If you’re involved in child custody and visitation issues stemming from a divorce or paternity case in Illinois, you’re probably familiar with the concept of co-parenting. In many cases, the arrangement is preferred by courts, since the prevailing view is the child benefits by having strong relationships with both parents. This perspective is supported by experts as well. Child psychology experts point out the advantages of co-parenting for a child include higher self-esteem and enhanced social skills when parents share in key responsibilities.
However, disputes can arise when one party falls short in the co-parenting arrangement. Fortunately, you have options for addressing the situation and a Chicago child custody lawyer can help.
How Co-Parenting Works in Illinois
After initiating a case to determine care for minor children, parents must file a parenting plan regarding the proposed arrangement within 120 days. The parenting plan may be prepared jointly or separately by the parties. It must include:
- Allocation of decision-making responsibilities, i.e., custody;
- The schedule for parenting time, i.e., visitation; and,
- Details regarding the child’s living arrangements.
When the parents share in their rights and responsibilities of raising the child, the arrangement is often termed co-parenting. They can set forth the terms of their agreement in a joint parenting agreement, which the judge will usually approve if it’s in accordance with the best interests of the child. Once the judge signs an order outlining the co-parenting arrangement, it has the force of law. The parties must comply with the requirements, including each of the three factors listed above.
Indications and Examples of Failure to Co-Parent
In general, a parent fails to co-parent any time he/she violates the terms of the court’s order. You do have legal remedies to address the violations, which are described in more detail below. You might consider taking action if your ex:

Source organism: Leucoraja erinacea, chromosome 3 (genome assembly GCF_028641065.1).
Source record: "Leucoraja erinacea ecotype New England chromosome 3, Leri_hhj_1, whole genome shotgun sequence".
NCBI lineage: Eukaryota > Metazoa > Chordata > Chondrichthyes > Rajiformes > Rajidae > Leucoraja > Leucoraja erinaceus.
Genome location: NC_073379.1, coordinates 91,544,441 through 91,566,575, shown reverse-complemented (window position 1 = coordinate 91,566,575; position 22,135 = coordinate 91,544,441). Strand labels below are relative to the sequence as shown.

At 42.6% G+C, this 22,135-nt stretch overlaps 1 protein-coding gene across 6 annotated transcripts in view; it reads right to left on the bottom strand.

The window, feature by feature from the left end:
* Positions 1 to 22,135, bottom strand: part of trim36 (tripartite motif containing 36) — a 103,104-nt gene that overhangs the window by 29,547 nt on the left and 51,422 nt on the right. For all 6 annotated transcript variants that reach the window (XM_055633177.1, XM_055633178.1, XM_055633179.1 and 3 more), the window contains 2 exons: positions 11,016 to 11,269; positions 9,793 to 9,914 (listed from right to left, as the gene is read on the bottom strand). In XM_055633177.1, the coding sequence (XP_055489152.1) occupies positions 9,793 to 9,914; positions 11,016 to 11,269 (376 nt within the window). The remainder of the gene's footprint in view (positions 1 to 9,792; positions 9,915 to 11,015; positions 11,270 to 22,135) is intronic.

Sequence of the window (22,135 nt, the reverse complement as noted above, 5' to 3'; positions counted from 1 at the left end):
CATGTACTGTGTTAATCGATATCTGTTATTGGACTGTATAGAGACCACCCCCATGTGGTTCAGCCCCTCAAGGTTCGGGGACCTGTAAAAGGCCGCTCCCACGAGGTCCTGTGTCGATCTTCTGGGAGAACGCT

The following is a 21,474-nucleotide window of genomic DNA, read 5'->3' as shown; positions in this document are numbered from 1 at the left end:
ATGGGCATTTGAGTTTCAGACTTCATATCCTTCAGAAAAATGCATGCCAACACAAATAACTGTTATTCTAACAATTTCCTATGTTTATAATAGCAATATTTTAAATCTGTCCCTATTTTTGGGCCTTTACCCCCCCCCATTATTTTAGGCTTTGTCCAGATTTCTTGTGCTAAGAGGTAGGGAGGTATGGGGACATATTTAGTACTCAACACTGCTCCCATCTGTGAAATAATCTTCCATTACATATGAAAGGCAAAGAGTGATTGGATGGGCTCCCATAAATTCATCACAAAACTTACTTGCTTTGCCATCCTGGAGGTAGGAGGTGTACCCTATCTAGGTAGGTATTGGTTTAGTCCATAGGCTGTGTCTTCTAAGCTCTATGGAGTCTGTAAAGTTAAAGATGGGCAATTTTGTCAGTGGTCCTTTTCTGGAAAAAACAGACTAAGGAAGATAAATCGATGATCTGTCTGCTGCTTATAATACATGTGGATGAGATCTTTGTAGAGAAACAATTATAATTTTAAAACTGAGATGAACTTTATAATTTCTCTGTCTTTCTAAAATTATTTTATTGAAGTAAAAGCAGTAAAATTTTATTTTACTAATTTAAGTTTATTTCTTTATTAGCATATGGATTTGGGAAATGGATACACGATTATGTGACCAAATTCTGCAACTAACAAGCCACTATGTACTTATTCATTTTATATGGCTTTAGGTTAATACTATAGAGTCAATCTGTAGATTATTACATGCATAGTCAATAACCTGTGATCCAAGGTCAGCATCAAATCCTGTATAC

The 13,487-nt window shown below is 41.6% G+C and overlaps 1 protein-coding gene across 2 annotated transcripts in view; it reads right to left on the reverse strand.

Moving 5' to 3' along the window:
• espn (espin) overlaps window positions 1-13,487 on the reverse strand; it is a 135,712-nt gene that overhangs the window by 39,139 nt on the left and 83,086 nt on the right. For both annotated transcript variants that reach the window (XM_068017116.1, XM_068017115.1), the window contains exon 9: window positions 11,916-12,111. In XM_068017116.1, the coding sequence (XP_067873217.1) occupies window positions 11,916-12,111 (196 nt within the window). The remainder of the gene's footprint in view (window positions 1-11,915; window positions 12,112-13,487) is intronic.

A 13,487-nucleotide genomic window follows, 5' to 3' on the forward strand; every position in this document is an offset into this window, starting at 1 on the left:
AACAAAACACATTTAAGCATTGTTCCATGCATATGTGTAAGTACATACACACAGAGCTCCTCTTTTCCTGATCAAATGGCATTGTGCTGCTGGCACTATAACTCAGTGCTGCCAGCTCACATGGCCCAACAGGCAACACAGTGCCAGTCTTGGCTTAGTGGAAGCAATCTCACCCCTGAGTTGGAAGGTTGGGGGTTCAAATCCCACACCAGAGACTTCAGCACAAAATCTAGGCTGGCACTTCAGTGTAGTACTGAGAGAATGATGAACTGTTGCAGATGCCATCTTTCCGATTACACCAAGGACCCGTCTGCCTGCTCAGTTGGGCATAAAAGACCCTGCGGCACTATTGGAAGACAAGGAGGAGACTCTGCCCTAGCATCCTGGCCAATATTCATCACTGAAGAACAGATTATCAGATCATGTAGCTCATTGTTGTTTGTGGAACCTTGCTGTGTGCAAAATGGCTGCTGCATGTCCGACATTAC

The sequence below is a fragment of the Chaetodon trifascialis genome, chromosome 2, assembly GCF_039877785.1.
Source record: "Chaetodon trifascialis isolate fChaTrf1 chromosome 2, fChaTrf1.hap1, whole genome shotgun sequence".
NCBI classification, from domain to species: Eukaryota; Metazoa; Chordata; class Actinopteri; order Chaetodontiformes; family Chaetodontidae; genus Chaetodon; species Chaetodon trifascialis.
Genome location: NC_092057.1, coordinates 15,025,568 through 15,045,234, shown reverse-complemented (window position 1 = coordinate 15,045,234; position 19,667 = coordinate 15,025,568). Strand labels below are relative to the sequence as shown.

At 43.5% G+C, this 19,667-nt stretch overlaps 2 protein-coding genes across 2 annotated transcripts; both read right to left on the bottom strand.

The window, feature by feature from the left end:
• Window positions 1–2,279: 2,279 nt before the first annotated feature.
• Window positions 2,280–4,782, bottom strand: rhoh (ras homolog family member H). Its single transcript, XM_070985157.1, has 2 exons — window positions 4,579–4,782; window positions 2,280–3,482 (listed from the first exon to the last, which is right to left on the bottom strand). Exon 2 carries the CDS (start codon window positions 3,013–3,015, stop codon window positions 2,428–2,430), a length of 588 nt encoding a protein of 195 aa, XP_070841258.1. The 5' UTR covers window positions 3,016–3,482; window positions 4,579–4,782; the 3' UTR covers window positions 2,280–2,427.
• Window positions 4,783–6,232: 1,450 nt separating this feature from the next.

- Makes important decisions regarding the child without your input;
- Interferes with the child’s living arrangements;
- Fails to comply with the schedule regarding parenting time, such as by showing up late, not returning the child on time, or cancelling visitation; or,
- Otherwise acts in contravention of the court’s order in the parenting plan.
Your Legal Options for Co-Parenting Failures
When the co-parenting issues are continual or extreme, you can take legal action to enforce the judge’s order. You’ll need to file appropriate documents in court, drawing attention to the specific areas of the parenting plan and how your ex is violating them. The judge can force your ex to comply. There can be serious consequences for continued violations. In addition, you can request the court to adjust the parenting plan to better suit the child’s best interests.
Schedule a Consultation with a Knowledgeable Chicago Child Custody Attorney
There are many advantages of raising your child through shared parenting, but it’s difficult to realize the benefits when one party fails to co-parent. For more information on your legal options and strategies to get the arrangement back on track, please contact Michael C. Craven by calling (312) 621-5234 or visiting our website. We can provide personalized details after conducting a confidential consultation at our Chicago office.